New guidance on fish consumption points to contaminated ecosystems

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Matt Doll, Minnesota Environmental Partnership

Last week, the Minnesota Department of Health released new guidance on fish consumption in Minnesota that indicate an emerging harm present in our ecosystem. It’s a sign that longstanding threats like mercury – while still dangerous – aren’t the only toxins accumulating in Minnesota food chains. The newer villain PFOS has made its way into our dinner tables.

The new guidance affects the panfish category – the crappies, sunfish, and trout. These fish are frequently caught by Minnesota anglers, especially in the southern half of the state. They’re also less likely to have elevated mercury levels than fish like walleye, bass, and northern pike.

Previous guidance recommended that people who are above the age of 15 and will not become pregnant could eat as many servings of panfish as they want in a week. The new guidance sets the number of servings per week at only four. For context, a serving of fish is equivalent to about six ounces cooked for a person who weighs about 150 lbs.

The guidance is changing because the pollutants in our environment are changing. Previously, the Department of Health only considered two pollutants in its recommendation. Mercury, with its tendency to bioaccumulate in fish in ways that are especially dangerous to humans, is one of them. Mercury pollution levels have decreased over the decades in Minnesota, but it continues to end up in Minnesota fish due to interstate coal plant emissions and mercury methylation. (Check out the MEP-commissioned report, Mercury in the St. Louis River Watershed.) The other is polychlorinated biphenyl, or PCB, a toxic “forever chemical” that has been banned in the United States since the 1970s. PCB continues to cause health problems, and it is estimated that more than 300,000 tons of it are present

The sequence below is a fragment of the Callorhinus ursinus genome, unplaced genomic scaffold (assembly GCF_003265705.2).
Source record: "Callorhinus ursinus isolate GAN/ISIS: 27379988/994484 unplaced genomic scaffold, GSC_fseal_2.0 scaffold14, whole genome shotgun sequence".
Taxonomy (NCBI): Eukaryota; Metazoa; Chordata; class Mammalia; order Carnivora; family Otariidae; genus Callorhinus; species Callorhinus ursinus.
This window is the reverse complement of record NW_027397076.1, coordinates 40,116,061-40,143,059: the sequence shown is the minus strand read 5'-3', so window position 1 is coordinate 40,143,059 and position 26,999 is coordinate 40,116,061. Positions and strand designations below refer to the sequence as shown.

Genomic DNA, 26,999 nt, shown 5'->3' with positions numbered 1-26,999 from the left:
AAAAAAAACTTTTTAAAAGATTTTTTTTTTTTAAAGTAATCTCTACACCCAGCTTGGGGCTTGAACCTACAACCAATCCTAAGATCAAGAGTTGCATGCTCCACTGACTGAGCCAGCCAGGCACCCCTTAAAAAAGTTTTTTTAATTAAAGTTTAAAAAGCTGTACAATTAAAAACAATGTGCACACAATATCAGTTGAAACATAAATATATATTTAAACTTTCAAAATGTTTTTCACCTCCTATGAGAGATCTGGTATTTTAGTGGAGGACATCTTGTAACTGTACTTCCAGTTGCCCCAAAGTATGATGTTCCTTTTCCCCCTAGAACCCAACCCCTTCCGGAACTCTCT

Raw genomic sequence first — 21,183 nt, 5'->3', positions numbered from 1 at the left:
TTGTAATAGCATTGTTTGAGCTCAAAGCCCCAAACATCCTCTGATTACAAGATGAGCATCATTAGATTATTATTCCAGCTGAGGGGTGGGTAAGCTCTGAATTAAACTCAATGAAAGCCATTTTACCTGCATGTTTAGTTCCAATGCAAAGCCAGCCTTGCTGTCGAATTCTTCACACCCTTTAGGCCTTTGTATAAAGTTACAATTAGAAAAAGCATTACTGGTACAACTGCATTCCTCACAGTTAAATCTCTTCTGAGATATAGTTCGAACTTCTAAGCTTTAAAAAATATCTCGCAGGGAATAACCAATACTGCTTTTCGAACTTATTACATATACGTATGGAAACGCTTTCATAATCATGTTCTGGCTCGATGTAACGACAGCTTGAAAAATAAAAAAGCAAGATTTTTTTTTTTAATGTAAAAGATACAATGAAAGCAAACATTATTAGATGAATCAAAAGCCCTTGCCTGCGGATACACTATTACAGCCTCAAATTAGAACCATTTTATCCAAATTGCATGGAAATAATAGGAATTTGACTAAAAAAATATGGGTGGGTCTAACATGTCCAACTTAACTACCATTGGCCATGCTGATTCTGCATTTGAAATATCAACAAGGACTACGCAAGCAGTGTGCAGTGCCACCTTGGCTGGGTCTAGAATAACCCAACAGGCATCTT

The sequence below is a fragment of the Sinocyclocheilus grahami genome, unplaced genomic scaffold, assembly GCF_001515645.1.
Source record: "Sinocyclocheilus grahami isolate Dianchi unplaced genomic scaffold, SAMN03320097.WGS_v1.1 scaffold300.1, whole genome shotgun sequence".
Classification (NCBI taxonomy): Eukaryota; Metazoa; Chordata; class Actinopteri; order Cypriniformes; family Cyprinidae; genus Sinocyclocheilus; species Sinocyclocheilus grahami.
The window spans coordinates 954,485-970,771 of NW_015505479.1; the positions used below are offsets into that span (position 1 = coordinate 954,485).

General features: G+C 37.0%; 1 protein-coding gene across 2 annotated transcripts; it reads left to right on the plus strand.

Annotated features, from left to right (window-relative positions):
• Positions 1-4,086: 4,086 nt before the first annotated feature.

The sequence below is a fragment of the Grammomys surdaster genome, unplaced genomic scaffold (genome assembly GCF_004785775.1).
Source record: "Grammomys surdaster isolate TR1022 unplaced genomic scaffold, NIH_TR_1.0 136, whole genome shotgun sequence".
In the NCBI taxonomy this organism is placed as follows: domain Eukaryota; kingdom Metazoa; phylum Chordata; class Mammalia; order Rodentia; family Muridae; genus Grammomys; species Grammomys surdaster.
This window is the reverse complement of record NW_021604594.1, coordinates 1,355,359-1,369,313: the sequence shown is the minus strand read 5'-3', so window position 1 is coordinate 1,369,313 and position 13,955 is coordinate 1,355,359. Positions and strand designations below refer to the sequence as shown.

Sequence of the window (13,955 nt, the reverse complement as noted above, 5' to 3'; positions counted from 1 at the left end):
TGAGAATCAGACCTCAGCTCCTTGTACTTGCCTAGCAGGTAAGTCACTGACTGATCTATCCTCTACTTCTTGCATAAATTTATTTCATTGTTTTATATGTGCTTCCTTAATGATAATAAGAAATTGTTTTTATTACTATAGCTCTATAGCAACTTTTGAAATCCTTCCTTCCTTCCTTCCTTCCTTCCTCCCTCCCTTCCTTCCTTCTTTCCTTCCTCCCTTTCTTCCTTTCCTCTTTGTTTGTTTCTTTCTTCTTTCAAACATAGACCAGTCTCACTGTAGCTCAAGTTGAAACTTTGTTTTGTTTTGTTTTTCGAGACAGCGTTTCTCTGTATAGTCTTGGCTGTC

The Department is now including Perfluorooctanesulfonic acid, or PFOS (brownie points if you can pronounce the full name) in determining how much panfish is safe, and the tightened number is another sign that this harmful chemical is spreading through our environment. PFOS is (perhaps confusingly) a category of PFAS appearing in the news more and more due to contamination issues from these forever chemicals.

PFOS is best known for being an ingredient in Scotchguard – a 3M-made stain protector chemical – as well as its use in industry. It’s a particularly ubiquitous and persistent chemical, estimated to be found inside the bodies of almost every person in the United States, though fortunately, concentrations are believed to be decreasing over time. Studies have indicated that PFOS can be a factor in kidney disease, immune conditions, cancers, and ADHD for those who have higher blood levels.

The chemical was largely voluntarily phased out of U.S.-made products years ago, but with an asterisk: it’s still making its way into the country via imports. The more PFOS products that are sold and disposed of, the more it will continue making its way into the food chain. Canada, on the other hand, has a ban on imports containing PFOS in addition to banning domestic production.

PFOS isn’t going away any time soon, and it certainly won’t be breaking down in our lifetimes, if ever. We can’t predict now whether future technology will help alleviate this problem, but we do know that the continued industrial use of PFOS will make the problem worse, impacting fish in Minnesota and around the world. Now would be a great time for state and federal governments to step up and take strong measures against this and other forever chemicals, so that Minnesotans can eat fish with peace of mind.

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